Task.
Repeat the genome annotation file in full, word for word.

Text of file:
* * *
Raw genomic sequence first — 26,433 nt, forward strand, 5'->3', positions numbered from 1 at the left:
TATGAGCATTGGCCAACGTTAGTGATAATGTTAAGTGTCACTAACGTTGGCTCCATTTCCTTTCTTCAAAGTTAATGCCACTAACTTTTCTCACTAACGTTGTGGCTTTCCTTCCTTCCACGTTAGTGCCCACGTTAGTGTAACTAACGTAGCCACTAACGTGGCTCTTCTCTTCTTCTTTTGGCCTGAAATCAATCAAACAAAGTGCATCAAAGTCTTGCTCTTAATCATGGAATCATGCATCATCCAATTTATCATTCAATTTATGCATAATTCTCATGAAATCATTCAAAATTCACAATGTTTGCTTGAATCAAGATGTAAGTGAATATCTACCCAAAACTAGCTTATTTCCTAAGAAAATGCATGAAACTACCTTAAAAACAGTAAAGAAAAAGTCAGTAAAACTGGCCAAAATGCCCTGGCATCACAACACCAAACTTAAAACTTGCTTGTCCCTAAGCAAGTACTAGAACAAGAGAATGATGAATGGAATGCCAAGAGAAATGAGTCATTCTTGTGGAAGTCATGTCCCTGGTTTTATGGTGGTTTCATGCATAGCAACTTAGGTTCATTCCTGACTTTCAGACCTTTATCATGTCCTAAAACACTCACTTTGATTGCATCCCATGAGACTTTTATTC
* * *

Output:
Raw genomic sequence first — 26,433 nt, forward strand, 5'->3', positions numbered from 1 at the left:
TATGAGCATTGGCCAACGTTAGTGATAATGTTAAGTGTCACTAACGTTGGCTCCATTTCCTTTCTTCAAAGTTAATGCCACTAACTTTTCTCACTAACGTTGTGGCTTTCCTTCCTTCCACGTTAGTGCCCACGTTAGTGTAACTAACGTAGCCACTAACGTGGCTCTTCTCTTCTTCTTTTGGCCTGAAATCAATCAAACAAAGTGCATCAAAGTCTTGCTCTTAATCATGGAATCATGCATCATCCAATTTATCATTCAATTTATGCATAATTCTCATGAAATCATTCAAAATTCACAATGTTTGCTTGAATCAAGATGTAAGTGAATATCTACCCAAAACTAGCTTATTTCCTAAGAAAATGCATGAAACTACCTTAAAAACAGTAAAGAAAAAGTCAGTAAAACTGGCCAAAATGCCCTGGCATCACAACACCAAACTTAAAACTTGCTTGTCCCTAAGCAAGTACTAGAACAAGAGAATGATGAATGGAATGCCAAGAGAAATGAGTCATTCTTGTGGAAGTCATGTCCCTGGTTTTATGGTGGTTTCATGCATAGCAACTTAGGTTCATTCCTGACTTTCAGACCTTTATCATGTCCTAAAACACTCACTTTGATTGCATCCCATGAGACTTTTATTC